What We’re Reading is a roundup of current news and commentary on the challenges and opportunities of aligning business decisions with the long-term health of society. At the end of a month in which the U.S. elected its next president and Covid-19 cases continue to surge around the world, we look at changes around the corner as well as longer-term shifts in the global economy.
President Joe Biden Will Face Two Extraordinary Economic Challenges (The Economist) What will change between now and when the President-elect takes the Oath of Office in January?
Weekly Jobless Claims Higher Than Expected as Labor Market Takes Hit from Rising Covid Cases (Jeff Cox, CNBC) An economist quoted in the piece calls this one of the strangest recoveries on record, noting that “Companies are clearly not cash-strapped and are planning for a stronger economy next year as they continue to order up new long-lived capital goods equipment...”
Amazon Spends Another $500 Million on Bonuses. Some of Its Workers Are Still Going on Strike (Hanna Ziady, CNN Business) A series of global strikes confront the eCommerce giant as holiday shopping hits its highest peak. What substantive changes should the company make to ensure that worker voices are heard?
No Masks? No Hazard Pay? Amid Covid-19 Surge, Grocery Store Workers Demand Protections (Charisse Jones, USA Today) At issue: accusations “that many major employers have grown lax, cutting wages and protections put in place when the coronavirus first began to spread in the spring.” What do we (still) owe essential workers?
Purpose of the Corporation
How Venture Capitalists Are Deforming Capitalism (Charles Duhigg, The New Yorker) “In the traditional capitalist model, the most efficient and capable company succeeds; in the new model, the company with the most funding wins. Such firms are often ‘destroying economic value’—that is, undermining sound rivals—and creating ‘disruption without social benefit.’”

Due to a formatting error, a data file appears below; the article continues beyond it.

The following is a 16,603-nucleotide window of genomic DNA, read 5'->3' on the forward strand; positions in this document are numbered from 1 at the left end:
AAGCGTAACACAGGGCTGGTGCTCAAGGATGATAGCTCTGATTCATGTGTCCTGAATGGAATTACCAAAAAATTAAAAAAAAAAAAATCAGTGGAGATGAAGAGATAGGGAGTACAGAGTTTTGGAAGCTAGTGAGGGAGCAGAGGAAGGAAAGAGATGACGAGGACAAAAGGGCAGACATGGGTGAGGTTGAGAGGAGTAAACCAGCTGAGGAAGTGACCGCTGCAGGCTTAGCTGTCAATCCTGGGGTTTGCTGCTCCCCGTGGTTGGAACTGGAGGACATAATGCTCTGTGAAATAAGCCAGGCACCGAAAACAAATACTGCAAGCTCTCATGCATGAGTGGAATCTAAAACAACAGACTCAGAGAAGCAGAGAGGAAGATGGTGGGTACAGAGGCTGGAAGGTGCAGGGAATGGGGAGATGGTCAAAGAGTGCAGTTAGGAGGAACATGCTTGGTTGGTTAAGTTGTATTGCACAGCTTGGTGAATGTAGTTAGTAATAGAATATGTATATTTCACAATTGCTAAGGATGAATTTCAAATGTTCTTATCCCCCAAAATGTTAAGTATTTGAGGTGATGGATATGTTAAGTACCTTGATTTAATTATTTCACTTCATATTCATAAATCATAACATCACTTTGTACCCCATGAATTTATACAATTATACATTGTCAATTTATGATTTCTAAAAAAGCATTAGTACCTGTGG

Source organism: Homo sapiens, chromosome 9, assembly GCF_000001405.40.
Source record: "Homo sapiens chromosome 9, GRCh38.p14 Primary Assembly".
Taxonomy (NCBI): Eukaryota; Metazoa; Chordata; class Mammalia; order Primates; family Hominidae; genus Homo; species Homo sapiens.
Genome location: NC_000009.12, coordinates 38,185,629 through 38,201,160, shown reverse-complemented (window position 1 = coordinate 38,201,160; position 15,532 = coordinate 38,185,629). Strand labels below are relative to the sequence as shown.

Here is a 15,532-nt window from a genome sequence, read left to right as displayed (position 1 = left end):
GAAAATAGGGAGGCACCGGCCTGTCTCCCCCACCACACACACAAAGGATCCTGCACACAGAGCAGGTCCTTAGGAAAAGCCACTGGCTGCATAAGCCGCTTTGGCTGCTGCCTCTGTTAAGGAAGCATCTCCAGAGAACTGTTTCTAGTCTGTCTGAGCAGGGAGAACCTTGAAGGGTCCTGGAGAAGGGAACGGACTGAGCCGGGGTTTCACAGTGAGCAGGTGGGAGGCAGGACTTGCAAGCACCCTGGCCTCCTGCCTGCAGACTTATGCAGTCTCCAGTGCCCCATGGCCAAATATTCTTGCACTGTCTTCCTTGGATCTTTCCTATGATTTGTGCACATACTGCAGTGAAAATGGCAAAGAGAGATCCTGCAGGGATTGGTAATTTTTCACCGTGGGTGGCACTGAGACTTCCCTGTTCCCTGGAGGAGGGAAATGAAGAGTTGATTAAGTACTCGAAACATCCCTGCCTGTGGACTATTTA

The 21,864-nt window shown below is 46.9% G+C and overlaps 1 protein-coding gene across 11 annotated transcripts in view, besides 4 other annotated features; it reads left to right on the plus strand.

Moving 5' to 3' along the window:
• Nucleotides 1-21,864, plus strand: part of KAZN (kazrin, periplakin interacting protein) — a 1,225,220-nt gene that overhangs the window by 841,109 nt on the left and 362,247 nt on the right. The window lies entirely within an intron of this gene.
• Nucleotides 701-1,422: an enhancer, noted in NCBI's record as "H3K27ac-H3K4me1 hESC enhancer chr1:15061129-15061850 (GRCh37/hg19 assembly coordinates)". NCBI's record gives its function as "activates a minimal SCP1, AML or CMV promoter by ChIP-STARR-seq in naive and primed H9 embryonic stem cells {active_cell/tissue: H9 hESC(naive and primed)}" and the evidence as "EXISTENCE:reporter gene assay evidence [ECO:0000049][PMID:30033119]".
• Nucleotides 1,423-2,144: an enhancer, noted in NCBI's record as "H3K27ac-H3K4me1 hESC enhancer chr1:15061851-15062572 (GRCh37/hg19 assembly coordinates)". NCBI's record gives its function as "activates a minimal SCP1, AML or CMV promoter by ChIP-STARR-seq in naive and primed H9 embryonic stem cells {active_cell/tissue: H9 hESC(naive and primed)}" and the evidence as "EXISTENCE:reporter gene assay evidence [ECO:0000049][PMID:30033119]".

Capitalisn’t: What Is the Alternative to Friedman’s Capitalism? (Luigi Zingales, Bethany McLean, Chicago Booth Review) This podcast (with transcript), recorded in the days when the election’s outcome was still being determined, poses powerful questions about economic systems that can outlast any single occupant of the Oval Office.
On Election Day, Facebook and Twitter Did Better by Making Their Products Worse (Kevin Roose, The New York Times) Leading up to this election, fears were high that the rapid dissemination of falsehoods on major social media networks could lead to civil unrest. The companies made important efforts to tackle these issues—by hindering some of the very features that have made them so successful. Does this offer lasting lessons for how these businesses might operate in the future?
Report Outlines Route Toward Better Jobs, Wider Prosperity (Peter Dizikes, MIT News Office) In recent years, dramatic headlines about artificial intelligence and other forms of automation destroying jobs have become almost unavoidable. A new research report debunks the most exaggerated claims and, more importantly, offers a positive vision for shared prosperity in an economy increasingly shaped by technology.
For more on our work to align business with the long-term good of society, sign up for our monthly newsletter and visit our website. (Please note, the purpose of this newsletter is to highlight what Aspen BSP staff are reading, and is not intended as advertisement or endorsement of content or viewpoints.)